Painted Turtle Eggs: Here's How To Hatch And Take Care Of Them

Supriya Jain
Sep 01, 2023 By Supriya Jain
Originally Published on Nov 15, 2021
Edited by Sarah Nyamekye
Eastern Painted Turtle

After an incubation period of around 72 days, the painted turtle produces 4-15 white eggs, but have you ever wondered how to hatch and take care of them?

Mother-painted turtles generally prefer sandy ground with plenty of direct sunlight for their nesting site, which is excavated with the turtles' hind feet and are generally within 656 ft (200 m) of bodies of water.

The turtle’s nest is not that deep, and the females typically deposit 4-15 oblong, soft-shelled eggs in some kind of a flask-shaped hollow in the soil.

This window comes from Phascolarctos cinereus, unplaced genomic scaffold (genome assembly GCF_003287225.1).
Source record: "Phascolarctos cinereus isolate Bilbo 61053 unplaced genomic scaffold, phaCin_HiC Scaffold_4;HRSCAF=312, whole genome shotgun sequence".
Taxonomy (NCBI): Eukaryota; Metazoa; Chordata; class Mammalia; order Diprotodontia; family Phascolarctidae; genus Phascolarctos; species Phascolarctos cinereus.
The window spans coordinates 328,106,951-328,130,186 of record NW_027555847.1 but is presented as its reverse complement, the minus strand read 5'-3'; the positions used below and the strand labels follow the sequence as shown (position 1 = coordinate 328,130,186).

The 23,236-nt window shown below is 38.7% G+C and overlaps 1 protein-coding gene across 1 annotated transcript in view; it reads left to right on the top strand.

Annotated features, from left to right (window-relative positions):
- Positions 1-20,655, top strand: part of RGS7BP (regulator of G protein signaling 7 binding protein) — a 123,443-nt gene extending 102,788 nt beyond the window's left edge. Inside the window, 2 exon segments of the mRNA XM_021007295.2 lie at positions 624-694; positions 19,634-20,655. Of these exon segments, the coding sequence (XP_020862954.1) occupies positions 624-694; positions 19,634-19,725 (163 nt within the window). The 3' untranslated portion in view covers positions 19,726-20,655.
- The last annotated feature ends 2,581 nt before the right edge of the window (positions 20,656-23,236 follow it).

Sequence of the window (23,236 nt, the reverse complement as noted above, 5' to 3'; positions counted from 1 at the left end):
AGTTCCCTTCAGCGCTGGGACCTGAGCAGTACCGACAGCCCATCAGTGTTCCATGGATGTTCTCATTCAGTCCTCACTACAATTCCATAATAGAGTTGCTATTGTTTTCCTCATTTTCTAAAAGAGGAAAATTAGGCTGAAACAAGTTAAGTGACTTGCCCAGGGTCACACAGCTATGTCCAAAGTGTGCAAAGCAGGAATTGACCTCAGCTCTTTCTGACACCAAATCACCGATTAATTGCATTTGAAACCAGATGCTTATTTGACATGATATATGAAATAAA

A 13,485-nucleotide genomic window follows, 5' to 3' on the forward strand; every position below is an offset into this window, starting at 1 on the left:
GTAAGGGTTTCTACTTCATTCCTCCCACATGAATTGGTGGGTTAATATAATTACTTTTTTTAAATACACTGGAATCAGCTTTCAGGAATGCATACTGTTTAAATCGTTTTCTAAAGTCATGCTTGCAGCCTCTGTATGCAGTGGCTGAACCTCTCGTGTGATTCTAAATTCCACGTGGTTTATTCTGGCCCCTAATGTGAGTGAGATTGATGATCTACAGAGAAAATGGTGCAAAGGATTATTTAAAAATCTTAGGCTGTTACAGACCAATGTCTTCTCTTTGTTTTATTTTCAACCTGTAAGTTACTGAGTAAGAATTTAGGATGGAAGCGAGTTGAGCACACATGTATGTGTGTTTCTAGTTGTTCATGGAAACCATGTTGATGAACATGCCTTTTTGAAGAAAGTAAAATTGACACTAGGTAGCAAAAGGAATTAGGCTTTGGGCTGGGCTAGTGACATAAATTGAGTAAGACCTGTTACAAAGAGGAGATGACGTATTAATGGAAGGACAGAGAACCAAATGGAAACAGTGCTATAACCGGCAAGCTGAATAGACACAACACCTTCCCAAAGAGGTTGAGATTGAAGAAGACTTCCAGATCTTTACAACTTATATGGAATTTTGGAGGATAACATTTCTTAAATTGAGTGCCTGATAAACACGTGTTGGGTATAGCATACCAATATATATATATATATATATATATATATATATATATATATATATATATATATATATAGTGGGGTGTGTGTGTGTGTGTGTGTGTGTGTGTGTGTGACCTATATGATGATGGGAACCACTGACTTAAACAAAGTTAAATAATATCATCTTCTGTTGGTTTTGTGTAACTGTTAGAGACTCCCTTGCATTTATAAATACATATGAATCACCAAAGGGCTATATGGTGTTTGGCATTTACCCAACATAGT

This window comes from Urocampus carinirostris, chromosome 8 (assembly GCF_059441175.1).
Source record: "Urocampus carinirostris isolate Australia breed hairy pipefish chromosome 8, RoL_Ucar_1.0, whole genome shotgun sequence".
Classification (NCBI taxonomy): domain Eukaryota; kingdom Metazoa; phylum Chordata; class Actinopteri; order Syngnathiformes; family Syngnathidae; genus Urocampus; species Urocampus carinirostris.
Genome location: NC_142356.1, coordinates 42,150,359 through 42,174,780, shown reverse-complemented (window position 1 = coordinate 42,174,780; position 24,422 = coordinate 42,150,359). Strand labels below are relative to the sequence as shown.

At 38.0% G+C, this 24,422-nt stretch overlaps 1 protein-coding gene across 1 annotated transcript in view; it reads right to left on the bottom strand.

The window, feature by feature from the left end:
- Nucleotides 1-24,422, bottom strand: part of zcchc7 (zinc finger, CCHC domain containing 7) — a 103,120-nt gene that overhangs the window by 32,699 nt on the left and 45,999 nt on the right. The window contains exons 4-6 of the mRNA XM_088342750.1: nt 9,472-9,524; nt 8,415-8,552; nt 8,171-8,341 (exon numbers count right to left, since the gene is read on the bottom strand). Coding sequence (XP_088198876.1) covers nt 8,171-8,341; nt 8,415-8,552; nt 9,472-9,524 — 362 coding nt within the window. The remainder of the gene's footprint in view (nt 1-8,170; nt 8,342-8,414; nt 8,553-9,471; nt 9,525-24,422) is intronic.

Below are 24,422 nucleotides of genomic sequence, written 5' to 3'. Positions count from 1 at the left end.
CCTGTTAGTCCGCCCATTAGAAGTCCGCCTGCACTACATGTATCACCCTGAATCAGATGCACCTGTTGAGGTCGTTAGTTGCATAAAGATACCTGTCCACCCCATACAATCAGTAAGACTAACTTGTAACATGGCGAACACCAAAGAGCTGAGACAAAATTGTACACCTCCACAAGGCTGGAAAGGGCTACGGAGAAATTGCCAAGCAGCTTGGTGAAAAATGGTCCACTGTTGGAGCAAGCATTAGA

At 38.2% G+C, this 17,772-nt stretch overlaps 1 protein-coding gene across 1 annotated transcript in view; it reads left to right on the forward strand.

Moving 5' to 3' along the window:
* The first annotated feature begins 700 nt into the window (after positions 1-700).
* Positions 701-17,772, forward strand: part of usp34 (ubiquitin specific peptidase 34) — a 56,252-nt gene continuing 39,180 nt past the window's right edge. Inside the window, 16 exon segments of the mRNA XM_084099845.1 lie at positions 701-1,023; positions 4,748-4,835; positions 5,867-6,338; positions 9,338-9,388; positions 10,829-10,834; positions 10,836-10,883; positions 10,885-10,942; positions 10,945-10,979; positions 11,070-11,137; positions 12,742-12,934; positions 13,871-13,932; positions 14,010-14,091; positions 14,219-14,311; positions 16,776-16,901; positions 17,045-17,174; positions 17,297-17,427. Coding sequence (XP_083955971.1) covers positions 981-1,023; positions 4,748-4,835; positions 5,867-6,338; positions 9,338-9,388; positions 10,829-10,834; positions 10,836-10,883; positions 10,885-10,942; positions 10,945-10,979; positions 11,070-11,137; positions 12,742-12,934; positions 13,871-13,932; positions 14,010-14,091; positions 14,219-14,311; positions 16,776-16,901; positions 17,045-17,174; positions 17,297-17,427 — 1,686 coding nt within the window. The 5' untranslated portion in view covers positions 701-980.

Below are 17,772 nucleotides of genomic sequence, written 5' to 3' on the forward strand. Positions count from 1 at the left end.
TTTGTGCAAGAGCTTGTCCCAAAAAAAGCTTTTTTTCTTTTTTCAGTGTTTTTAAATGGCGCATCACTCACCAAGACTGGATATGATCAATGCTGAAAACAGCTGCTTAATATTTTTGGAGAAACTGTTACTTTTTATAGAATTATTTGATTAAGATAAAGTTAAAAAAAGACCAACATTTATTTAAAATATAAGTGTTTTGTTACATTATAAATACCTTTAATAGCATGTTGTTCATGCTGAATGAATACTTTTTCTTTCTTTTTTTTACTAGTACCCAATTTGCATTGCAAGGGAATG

If alternative options are unavailable, many painted turtles also can lay their eggs in water; the difficulty in this process is that they might not do it in a condition safe enough for the eggs to develop or survive.

Painted turtles get their name from their vividly colored skin, which can oftentimes have green or yellow strands. North America's most common native turtle is the painted turtle.

From southern Canada across northern Mexico, ranging from the Atlantic across the Pacific, it may be found in slow-moving freshwater ecosystems. The painted turtle is the only living member of the Chrysemys genus, which belongs to the Emydidae family of pond turtles.

The painted turtle (Chrysemys picta) lived 15 million years ago, according to fossils. During the last ice age, four geographically based subspecies emerged: eastern, mid-land, southern, and western.

Aquatic plants, algae, and tiny water wildlife such as insects, crabs, and fish fall in the diet of the turtle. Even though rats, canines, and reptiles like snakes regularly eat them as eggs or hatchlings, the adult turtles' have a strong shell to defend them against numerous predators and aggressive animals.